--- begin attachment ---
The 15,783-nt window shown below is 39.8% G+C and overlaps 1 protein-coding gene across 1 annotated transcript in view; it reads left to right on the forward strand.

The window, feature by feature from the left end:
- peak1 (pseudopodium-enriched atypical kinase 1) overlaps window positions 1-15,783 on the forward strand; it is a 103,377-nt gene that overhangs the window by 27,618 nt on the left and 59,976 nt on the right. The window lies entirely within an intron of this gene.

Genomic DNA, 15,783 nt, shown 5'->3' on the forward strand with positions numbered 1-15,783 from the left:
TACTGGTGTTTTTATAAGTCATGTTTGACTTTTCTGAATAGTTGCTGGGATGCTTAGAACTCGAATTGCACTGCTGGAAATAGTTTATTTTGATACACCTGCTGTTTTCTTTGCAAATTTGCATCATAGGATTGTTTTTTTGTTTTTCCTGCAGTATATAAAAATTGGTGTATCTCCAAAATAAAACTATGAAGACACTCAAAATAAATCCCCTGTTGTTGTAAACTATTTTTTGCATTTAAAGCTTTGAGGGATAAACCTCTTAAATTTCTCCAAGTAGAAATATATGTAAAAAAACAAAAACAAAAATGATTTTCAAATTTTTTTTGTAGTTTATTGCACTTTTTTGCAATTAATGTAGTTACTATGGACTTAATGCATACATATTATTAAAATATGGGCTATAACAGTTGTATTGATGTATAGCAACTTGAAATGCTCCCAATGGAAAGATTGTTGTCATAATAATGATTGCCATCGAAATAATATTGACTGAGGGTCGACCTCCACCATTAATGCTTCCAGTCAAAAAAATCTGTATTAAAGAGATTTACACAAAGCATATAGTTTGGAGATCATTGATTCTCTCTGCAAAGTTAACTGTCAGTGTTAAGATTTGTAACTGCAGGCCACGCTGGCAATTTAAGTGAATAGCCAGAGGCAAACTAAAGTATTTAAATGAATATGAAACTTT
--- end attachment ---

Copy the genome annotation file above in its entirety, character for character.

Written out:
The 15,783-nt window shown below is 39.8% G+C and overlaps 1 protein-coding gene across 1 annotated transcript in view; it reads left to right on the forward strand.

The window, feature by feature from the left end:
- peak1 (pseudopodium-enriched atypical kinase 1) overlaps window positions 1-15,783 on the forward strand; it is a 103,377-nt gene that overhangs the window by 27,618 nt on the left and 59,976 nt on the right. The window lies entirely within an intron of this gene.

Genomic DNA, 15,783 nt, shown 5'->3' on the forward strand with positions numbered 1-15,783 from the left:
TACTGGTGTTTTTATAAGTCATGTTTGACTTTTCTGAATAGTTGCTGGGATGCTTAGAACTCGAATTGCACTGCTGGAAATAGTTTATTTTGATACACCTGCTGTTTTCTTTGCAAATTTGCATCATAGGATTGTTTTTTTGTTTTTCCTGCAGTATATAAAAATTGGTGTATCTCCAAAATAAAACTATGAAGACACTCAAAATAAATCCCCTGTTGTTGTAAACTATTTTTTGCATTTAAAGCTTTGAGGGATAAACCTCTTAAATTTCTCCAAGTAGAAATATATGTAAAAAAACAAAAACAAAAATGATTTTCAAATTTTTTTTGTAGTTTATTGCACTTTTTTGCAATTAATGTAGTTACTATGGACTTAATGCATACATATTATTAAAATATGGGCTATAACAGTTGTATTGATGTATAGCAACTTGAAATGCTCCCAATGGAAAGATTGTTGTCATAATAATGATTGCCATCGAAATAATATTGACTGAGGGTCGACCTCCACCATTAATGCTTCCAGTCAAAAAAATCTGTATTAAAGAGATTTACACAAAGCATATAGTTTGGAGATCATTGATTCTCTCTGCAAAGTTAACTGTCAGTGTTAAGATTTGTAACTGCAGGCCACGCTGGCAATTTAAGTGAATAGCCAGAGGCAAACTAAAGTATTTAAATGAATATGAAACTTT